Buffers – Ch 19.4                          Std 5

Buffers are created by mixing a weak acid and the salt of its conjugate base.

 HC2H3O2  <------------------------  H+   +   C2H3O2-   (weak acid)              -->

 Notice the equilibrium favors the acid (left) very strongly.  That is why it is a weak acid.  Not many ions get formed because it doesn’t ionize much.   NaC2H3O2  -------------------------->  Na+  +  C2H3O2- (salt of conj. base)

Notice the salt ( NaC2H3O2 ) ionization is 100% , which means that all of the salt is ionized and none of the original NaC2H3O2 is left.  This puts a lot of the Na+ and C2H3O2-  ions into the water.

After we put     HC2H3O2    and      NaC2H3O2     into the water, the ions and substances that can affect the pH are:

HC2H3O2     and     C2H3O2-      (IN THE WATER)

We now call this solution a buffer.  This buffer will have a pH = 4 (±2) depending on the concentrations of the ions.

Let’s see what happens when we add acids or bases to the buffer:

 HNO3   ----->   H+  +  NO3-       NEXT       H+  +  C2H3O2-  ----------->  HC2H3O2 (strong acid)                                                                                         <--                                           IT MIXES & REACTS

At first   H+  ions from the HNO3 make the solution more acidic (lower pH), but they are quickly   “grabbed”  by the C2H3O2- ions which act as “assassin” ions and and hold on to the H+ ions.  This will  form HC2H3O2, which returns the pH close to 4.   The pH is again close to the original pH = 4 because the H+ ions taken by the C2H3O2- ions are no longer in the water.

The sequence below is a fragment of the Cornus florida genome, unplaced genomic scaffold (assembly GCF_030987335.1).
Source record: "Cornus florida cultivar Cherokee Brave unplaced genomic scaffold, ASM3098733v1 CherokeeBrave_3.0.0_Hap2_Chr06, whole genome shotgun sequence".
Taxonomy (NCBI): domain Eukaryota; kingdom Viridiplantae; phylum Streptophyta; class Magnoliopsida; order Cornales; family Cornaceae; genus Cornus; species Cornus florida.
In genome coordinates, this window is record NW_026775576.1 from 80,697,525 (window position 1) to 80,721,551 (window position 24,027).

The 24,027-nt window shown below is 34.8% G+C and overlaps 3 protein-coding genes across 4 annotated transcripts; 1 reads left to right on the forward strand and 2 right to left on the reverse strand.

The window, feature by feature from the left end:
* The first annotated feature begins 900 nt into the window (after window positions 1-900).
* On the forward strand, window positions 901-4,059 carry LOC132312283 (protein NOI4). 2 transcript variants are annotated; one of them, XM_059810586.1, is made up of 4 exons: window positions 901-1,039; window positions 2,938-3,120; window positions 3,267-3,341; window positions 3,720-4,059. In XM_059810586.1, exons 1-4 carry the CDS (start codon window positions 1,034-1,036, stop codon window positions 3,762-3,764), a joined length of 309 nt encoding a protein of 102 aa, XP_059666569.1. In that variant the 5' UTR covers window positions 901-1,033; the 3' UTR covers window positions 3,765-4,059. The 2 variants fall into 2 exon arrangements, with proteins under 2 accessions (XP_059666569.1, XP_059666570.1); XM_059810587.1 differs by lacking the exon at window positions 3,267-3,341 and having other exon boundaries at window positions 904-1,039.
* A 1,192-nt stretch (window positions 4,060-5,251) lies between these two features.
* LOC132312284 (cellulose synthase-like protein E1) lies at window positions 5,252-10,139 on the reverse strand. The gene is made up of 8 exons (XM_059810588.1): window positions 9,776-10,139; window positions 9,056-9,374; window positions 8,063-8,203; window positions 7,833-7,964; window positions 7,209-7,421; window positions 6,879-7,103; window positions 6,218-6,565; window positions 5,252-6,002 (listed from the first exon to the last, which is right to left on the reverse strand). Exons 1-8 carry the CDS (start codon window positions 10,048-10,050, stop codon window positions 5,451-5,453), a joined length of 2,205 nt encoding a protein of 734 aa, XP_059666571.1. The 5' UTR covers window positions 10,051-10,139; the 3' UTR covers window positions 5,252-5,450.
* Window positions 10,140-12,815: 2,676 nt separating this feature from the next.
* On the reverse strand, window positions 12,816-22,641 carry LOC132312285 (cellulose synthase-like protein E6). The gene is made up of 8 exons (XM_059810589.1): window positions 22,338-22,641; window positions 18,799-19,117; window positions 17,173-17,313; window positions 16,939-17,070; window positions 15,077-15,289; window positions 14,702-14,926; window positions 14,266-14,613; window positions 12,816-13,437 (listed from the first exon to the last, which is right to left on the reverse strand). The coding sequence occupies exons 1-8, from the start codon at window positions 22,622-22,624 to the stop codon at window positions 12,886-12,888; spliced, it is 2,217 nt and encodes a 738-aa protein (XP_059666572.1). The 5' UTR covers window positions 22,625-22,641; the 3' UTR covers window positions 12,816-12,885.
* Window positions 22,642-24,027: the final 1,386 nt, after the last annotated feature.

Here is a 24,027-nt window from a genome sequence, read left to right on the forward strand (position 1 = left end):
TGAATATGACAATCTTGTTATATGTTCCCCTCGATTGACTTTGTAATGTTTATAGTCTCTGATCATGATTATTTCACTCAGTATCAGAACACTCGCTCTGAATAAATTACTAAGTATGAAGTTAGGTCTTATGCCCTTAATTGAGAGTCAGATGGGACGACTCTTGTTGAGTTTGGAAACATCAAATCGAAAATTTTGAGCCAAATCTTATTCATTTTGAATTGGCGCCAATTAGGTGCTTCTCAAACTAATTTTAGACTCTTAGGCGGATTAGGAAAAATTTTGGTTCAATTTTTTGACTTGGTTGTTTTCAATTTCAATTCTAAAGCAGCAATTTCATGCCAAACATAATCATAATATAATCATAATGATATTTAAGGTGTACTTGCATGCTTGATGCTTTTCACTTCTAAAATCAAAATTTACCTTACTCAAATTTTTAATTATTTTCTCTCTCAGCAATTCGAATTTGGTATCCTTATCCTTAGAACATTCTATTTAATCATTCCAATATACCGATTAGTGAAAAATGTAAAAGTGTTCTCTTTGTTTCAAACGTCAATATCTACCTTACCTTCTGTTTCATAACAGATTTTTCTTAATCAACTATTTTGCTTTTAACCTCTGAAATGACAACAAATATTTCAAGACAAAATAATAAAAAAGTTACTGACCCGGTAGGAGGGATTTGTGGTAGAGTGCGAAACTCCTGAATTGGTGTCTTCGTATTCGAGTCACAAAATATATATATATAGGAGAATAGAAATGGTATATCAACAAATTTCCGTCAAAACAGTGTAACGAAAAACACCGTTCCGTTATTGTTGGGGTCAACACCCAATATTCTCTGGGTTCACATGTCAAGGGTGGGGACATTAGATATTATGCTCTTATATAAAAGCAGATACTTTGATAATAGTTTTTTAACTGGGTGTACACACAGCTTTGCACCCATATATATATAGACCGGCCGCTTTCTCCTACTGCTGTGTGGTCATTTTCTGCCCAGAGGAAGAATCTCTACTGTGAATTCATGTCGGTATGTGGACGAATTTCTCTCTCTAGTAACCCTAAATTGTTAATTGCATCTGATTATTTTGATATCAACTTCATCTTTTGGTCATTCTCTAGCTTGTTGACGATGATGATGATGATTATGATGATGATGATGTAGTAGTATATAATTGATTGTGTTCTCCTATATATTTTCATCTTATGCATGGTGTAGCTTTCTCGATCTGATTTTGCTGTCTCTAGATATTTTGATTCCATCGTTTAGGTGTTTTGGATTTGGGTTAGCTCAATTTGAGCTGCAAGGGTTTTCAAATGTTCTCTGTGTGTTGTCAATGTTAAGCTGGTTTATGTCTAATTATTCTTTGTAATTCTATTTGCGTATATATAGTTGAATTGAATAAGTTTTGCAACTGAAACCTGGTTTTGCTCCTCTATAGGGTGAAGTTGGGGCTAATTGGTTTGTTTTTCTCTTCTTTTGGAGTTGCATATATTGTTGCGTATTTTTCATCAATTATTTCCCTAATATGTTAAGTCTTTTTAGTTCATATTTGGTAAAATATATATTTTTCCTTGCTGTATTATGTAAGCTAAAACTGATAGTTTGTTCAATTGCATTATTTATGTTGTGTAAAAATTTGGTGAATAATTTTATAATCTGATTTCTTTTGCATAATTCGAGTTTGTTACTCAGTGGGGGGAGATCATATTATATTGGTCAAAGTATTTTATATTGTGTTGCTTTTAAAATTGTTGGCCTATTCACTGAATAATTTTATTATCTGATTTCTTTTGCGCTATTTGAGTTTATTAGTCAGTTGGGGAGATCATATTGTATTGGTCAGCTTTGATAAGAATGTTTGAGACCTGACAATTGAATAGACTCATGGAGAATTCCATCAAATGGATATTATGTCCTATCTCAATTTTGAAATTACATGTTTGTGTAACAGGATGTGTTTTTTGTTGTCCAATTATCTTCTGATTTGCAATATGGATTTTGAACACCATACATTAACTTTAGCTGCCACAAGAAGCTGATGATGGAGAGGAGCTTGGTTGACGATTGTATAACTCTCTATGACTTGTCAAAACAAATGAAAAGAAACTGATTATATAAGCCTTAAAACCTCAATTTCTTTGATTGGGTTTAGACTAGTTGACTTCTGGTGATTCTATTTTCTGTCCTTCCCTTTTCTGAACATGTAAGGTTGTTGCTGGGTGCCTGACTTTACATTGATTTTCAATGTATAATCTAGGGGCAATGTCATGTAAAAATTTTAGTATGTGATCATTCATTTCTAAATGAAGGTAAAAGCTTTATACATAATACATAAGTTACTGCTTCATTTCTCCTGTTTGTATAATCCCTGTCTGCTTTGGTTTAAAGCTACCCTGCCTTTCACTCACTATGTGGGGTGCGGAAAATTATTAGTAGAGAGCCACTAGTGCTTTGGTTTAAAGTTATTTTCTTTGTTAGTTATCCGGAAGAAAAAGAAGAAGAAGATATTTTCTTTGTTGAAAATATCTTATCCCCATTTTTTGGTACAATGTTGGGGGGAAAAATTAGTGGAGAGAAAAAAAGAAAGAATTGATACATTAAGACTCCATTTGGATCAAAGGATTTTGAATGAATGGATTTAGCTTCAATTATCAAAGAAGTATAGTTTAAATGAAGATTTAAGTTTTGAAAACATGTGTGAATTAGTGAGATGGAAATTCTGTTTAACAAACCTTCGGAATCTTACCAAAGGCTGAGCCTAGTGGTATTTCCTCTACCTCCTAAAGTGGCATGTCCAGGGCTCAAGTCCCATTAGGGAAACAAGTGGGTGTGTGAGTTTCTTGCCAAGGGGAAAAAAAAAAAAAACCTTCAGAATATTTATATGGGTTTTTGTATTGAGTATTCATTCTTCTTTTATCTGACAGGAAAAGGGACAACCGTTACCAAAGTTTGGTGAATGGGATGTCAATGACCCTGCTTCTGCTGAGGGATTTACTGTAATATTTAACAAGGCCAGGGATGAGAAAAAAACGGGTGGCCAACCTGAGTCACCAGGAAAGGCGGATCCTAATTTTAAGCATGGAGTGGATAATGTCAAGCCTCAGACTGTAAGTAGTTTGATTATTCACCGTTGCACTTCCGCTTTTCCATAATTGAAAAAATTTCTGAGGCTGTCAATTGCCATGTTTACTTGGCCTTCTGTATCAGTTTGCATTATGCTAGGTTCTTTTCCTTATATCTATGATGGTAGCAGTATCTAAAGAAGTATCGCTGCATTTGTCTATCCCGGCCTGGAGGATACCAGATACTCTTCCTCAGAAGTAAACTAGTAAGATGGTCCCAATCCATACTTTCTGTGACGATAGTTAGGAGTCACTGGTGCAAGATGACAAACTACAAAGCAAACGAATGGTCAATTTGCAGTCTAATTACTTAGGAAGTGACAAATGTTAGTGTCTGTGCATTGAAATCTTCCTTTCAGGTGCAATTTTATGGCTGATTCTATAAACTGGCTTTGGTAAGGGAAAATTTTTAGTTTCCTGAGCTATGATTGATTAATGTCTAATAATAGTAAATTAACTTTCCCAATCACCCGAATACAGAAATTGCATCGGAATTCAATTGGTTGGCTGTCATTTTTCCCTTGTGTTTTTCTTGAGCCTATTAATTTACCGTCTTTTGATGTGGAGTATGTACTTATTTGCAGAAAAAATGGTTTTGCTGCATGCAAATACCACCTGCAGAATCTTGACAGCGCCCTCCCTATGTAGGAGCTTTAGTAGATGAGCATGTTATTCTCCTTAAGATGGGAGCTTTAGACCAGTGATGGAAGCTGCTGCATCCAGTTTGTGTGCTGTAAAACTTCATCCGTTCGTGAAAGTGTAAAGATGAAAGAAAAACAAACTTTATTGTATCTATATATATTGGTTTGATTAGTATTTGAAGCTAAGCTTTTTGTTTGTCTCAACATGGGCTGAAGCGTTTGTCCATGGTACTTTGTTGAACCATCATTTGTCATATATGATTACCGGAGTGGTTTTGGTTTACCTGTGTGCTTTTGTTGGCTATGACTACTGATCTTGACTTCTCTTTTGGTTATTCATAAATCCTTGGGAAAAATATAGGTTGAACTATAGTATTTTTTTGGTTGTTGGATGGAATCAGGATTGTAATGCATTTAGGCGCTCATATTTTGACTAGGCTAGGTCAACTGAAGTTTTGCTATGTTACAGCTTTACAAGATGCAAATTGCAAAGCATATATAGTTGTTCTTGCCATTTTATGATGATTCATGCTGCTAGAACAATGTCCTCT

NaOH  ---->  Na+  +  OH-    NEXT  OH-  +  HC2H3O2  ---------->  H2O  +  C2H3O2 1- (strong base)                                                                                  <--                                       IT MIXES & REACTS

The OH-  ions act like “assassins” and  “grab”  the  H+ ions away from the HC2H3O2  to form water and C2H3O21- ions.  That  removes OH- ions from the solution and makes more C2H3O21- ions.   Adding the OH-  ions only makes the solution more basic for a short time.  When this second reaction takes place the pH come back close to pH = 4  because the OH- ions are used up forming water.

Here are additional explanations of Buffers given in class

Buffer example questions

1.  Hydrofluoric acid (HF) a weak acid,  and potassium fluoride (KF) the salt of its conjugate base

 HF                               -->                      H+      +         F-  Weak acid    <--------------------------                      conjugate base        =============================================            KF       --------------------------->                    K+      +        F- Salt of conj base

If we add OH-  (NaOH)  -  What combines with the OH- ions so the pH doesn’t change much?

If we add H+ (HCl) – What combines with the H+ ions so the pH doesn’t change much?

2.  Acetic acid (HC2H3O2 ), and sodium acetate (NaC2H3O2 ), the salt of the conjugate base.

 HC2H3O2                          -->           H+     +    C2H3O2- Weak acid   <----------------------                  conjugate base   NaC2H3O2    ---------------------->    Na+    +   C2H3O2- salt of conjugate base

If we add OH-  (NaOH)  -  What combines with the OH- ions so the pH doesn’t change much?

If we add H+ (HCl) – What combines with the H+ ions so the pH doesn’t change much?

3.   Can salts of strong acids act as buffers by themselves?

Examples:     NaCl,  KCl, CaCl2 , MgCl2

Here is an important summary of buffer information:

The a  and  b below explain how a buffer works to keep the pH relatively constant when acids or bases are added to their solutions.

a.  Buffers resist change in pH even if H+  or  OH-  ions are added from strong acids or bases.

b.  H+ ions react with conjugate bases of weak acids.  OH- ions combine with the H+ ions from weak acids, taking the hydrogen away from them.